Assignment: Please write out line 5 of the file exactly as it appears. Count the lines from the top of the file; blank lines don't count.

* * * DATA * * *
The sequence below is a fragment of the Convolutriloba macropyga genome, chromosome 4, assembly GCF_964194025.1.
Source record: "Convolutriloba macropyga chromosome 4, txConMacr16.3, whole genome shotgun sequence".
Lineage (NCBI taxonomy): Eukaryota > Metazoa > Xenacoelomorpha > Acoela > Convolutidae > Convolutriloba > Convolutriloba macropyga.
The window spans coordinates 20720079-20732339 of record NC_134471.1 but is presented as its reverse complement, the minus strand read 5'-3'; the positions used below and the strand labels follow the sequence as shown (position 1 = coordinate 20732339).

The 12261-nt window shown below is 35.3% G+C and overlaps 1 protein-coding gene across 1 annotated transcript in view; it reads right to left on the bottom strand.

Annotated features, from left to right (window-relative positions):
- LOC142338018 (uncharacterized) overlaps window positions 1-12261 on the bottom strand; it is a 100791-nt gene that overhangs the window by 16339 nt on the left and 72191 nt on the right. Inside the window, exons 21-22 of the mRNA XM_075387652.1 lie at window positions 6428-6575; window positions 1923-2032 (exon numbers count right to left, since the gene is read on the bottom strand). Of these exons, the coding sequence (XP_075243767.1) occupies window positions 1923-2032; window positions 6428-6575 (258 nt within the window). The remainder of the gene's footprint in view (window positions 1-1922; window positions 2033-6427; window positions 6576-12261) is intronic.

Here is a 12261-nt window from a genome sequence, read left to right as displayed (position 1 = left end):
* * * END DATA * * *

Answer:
The 12261-nt window shown below is 35.3% G+C and overlaps 1 protein-coding gene across 1 annotated transcript in view; it reads right to left on the bottom strand.